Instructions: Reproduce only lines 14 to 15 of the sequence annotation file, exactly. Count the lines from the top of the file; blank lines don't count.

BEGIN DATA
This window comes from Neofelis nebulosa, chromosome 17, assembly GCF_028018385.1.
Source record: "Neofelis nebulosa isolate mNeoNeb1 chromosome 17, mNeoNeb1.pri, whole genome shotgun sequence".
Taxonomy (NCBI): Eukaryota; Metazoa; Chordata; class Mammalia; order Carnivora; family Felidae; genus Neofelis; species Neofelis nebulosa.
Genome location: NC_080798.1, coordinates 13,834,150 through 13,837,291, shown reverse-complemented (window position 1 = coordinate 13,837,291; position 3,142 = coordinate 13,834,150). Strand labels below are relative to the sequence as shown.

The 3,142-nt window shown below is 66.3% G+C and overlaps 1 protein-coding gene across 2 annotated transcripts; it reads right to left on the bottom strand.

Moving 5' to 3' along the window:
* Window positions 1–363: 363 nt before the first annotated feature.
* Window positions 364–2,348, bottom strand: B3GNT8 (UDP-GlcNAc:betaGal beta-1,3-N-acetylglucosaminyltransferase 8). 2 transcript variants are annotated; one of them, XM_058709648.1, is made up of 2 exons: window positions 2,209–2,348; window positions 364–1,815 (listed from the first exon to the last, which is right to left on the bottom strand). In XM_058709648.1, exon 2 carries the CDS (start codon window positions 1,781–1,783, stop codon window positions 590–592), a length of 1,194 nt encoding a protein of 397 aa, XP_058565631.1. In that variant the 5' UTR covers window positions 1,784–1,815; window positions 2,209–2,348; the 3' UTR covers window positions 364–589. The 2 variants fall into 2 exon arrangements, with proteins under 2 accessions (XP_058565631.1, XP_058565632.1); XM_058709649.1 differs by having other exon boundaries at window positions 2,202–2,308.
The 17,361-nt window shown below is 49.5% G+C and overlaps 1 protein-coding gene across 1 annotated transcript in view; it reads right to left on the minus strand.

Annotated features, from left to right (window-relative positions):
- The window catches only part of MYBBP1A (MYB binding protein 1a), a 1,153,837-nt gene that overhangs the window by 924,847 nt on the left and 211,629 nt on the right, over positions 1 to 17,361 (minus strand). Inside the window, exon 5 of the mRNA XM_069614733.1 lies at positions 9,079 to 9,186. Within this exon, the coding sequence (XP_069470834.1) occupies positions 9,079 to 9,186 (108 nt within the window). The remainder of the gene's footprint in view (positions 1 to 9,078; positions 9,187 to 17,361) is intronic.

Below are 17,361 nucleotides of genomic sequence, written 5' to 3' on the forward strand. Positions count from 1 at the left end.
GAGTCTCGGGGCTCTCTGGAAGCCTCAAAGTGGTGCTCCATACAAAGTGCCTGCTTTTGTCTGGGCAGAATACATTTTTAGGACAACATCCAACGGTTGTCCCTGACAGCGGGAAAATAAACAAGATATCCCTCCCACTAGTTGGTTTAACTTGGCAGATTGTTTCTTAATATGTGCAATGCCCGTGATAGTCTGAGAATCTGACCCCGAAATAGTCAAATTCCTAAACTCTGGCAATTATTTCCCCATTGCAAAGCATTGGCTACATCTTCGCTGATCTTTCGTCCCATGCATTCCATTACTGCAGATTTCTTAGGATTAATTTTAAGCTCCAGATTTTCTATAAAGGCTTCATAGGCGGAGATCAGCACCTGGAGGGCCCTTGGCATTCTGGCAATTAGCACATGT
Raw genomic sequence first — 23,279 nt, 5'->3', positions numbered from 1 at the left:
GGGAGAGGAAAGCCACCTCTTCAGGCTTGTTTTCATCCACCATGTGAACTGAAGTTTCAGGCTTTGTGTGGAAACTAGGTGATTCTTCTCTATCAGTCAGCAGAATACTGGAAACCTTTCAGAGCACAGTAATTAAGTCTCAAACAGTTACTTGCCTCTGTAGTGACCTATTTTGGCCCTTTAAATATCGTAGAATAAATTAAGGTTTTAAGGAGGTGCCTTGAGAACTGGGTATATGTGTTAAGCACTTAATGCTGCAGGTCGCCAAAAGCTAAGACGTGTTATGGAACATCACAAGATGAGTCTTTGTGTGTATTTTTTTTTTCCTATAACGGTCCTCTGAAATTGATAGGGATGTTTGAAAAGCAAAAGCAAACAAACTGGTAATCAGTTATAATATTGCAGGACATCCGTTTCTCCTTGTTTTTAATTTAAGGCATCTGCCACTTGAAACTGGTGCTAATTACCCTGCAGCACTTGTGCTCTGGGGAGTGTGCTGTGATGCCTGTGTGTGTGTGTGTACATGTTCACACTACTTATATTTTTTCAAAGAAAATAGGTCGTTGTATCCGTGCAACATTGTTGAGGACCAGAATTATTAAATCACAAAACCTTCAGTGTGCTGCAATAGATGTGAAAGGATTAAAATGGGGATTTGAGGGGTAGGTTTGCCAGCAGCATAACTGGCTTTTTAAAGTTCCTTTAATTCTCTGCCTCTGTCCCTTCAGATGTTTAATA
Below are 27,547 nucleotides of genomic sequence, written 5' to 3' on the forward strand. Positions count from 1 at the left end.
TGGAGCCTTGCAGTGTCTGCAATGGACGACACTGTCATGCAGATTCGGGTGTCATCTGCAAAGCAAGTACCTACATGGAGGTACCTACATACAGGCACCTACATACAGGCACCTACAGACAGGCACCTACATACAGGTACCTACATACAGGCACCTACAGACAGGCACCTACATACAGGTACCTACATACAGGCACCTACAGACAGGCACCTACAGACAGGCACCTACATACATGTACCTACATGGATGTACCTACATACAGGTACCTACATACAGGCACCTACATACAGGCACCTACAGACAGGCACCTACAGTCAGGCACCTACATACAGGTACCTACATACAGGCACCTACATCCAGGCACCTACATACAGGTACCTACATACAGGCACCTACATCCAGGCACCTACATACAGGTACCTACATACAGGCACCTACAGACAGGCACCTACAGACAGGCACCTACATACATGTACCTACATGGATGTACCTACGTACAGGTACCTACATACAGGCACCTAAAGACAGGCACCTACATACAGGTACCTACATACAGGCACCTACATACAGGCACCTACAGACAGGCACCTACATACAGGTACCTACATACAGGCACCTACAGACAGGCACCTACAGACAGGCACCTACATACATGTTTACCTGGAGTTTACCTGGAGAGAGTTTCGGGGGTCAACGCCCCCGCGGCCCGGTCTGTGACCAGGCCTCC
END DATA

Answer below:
Raw genomic sequence first — 23,279 nt, 5'->3', positions numbered from 1 at the left:
GGGAGAGGAAAGCCACCTCTTCAGGCTTGTTTTCATCCACCATGTGAACTGAAGTTTCAGGCTTTGTGTGGAAACTAGGTGATTCTTCTCTATCAGTCAGCAGAATACTGGAAACCTTTCAGAGCACAGTAATTAAGTCTCAAACAGTTACTTGCCTCTGTAGTGACCTATTTTGGCCCTTTAAATATCGTAGAATAAATTAAGGTTTTAAGGAGGTGCCTTGAGAACTGGGTATATGTGTTAAGCACTTAATGCTGCAGGTCGCCAAAAGCTAAGACGTGTTATGGAACATCACAAGATGAGTCTTTGTGTGTATTTTTTTTTTCCTATAACGGTCCTCTGAAATTGATAGGGATGTTTGAAAAGCAAAAGCAAACAAACTGGTAATCAGTTATAATATTGCAGGACATCCGTTTCTCCTTGTTTTTAATTTAAGGCATCTGCCACTTGAAACTGGTGCTAATTACCCTGCAGCACTTGTGCTCTGGGGAGTGTGCTGTGATGCCTGTGTGTGTGTGTGTACATGTTCACACTACTTATATTTTTTCAAAGAAAATAGGTCGTTGTATCCGTGCAACATTGTTGAGGACCAGAATTATTAAATCACAAAACCTTCAGTGTGCTGCAATAGATGTGAAAGGATTAAAATGGGGATTTGAGGGGTAGGTTTGCCAGCAGCATAACTGGCTTTTTAAAGTTCCTTTAATTCTCTGCCTCTGTCCCTTCAGATGTTTAATA